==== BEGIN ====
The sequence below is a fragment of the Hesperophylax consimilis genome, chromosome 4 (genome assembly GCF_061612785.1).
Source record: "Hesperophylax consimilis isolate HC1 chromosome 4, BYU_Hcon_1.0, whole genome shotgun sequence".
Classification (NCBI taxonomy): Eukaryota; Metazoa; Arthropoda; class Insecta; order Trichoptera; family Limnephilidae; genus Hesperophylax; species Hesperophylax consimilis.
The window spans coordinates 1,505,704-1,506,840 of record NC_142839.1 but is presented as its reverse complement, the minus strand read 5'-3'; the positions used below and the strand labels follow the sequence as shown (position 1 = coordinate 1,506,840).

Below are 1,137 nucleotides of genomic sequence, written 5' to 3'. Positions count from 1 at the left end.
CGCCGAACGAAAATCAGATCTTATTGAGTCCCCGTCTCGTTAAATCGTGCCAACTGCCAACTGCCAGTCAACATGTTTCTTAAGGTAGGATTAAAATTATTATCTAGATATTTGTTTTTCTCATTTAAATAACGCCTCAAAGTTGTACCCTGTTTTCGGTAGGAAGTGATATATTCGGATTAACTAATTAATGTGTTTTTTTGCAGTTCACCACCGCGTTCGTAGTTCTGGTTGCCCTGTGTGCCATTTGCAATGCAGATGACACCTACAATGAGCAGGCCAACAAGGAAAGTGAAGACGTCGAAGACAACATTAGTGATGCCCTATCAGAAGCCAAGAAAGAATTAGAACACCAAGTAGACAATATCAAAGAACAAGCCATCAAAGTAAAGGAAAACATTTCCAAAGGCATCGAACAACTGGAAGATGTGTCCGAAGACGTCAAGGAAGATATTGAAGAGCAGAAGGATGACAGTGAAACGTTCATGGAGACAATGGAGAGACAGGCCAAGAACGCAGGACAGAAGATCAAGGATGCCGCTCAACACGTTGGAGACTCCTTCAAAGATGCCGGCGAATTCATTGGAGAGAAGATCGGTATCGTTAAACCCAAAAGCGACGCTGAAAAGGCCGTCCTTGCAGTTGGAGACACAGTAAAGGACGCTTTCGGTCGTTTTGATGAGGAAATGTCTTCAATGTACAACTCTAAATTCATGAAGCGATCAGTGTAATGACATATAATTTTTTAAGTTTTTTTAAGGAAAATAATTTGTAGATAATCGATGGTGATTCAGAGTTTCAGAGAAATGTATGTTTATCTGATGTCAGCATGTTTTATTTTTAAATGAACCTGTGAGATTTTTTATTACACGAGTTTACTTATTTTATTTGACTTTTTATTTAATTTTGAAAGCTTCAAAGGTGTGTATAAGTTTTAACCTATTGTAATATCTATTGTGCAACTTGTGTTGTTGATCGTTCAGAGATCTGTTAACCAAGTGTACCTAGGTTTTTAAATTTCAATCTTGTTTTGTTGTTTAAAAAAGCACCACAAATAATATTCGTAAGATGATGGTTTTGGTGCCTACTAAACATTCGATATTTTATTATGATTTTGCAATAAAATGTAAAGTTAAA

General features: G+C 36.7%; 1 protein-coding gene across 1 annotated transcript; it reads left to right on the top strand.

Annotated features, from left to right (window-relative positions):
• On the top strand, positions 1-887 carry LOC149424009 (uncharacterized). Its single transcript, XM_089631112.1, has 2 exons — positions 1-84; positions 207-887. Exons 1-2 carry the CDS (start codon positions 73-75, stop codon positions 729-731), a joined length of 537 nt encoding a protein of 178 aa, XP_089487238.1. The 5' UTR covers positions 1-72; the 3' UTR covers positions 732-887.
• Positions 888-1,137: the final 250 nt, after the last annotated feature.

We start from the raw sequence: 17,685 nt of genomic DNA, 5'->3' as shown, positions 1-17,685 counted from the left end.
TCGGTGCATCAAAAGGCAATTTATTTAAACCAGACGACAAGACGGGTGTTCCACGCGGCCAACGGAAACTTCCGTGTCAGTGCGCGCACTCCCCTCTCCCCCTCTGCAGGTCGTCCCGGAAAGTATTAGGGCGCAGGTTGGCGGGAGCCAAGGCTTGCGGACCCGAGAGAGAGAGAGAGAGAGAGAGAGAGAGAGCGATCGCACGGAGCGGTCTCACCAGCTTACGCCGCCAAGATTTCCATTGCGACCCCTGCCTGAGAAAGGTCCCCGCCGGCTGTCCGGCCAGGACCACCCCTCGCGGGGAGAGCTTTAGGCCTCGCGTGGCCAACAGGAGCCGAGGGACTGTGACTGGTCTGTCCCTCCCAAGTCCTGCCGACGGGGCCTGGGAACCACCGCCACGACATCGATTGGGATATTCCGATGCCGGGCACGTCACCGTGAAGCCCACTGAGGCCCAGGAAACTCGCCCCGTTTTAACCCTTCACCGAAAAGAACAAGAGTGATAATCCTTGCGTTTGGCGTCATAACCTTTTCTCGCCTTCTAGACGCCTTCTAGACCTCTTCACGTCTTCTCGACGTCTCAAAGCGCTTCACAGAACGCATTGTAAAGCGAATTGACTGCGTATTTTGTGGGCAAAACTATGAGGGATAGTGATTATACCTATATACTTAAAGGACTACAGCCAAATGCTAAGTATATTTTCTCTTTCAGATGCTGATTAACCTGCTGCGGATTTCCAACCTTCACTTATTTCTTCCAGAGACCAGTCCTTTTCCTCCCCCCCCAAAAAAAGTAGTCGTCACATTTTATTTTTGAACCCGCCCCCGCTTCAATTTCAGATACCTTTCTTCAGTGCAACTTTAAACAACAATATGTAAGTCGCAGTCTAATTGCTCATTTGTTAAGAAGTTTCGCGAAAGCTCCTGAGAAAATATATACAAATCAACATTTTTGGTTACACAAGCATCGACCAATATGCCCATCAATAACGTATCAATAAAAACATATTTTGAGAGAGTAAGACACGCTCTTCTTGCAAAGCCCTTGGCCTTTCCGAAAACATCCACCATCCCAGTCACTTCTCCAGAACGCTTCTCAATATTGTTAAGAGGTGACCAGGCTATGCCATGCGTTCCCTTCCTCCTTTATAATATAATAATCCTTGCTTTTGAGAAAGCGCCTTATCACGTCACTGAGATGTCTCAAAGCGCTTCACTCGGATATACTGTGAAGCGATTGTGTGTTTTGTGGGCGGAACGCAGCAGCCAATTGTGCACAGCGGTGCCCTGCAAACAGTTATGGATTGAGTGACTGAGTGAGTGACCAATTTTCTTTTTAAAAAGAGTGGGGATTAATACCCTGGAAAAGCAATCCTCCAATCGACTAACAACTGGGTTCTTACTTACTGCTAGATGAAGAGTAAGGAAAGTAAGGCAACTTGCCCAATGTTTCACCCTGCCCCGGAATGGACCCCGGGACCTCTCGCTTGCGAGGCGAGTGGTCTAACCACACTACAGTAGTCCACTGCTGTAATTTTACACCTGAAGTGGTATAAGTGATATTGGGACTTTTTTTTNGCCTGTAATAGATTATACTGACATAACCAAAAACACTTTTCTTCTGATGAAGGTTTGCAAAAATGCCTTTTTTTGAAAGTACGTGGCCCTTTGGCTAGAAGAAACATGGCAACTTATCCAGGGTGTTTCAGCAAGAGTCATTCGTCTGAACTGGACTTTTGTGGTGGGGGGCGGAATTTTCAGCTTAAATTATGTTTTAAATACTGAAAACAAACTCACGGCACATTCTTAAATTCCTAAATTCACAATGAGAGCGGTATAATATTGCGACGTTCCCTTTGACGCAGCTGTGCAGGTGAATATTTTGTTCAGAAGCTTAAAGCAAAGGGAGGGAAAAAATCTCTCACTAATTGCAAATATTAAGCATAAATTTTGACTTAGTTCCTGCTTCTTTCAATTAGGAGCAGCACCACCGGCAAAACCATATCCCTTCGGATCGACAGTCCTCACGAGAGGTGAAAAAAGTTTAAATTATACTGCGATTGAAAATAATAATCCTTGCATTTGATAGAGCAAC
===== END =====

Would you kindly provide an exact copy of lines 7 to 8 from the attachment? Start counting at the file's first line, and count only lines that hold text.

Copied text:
General features: G+C 36.7%; 1 protein-coding gene across 1 annotated transcript; it reads left to right on the top strand.

Annotated features, from left to right (window-relative positions):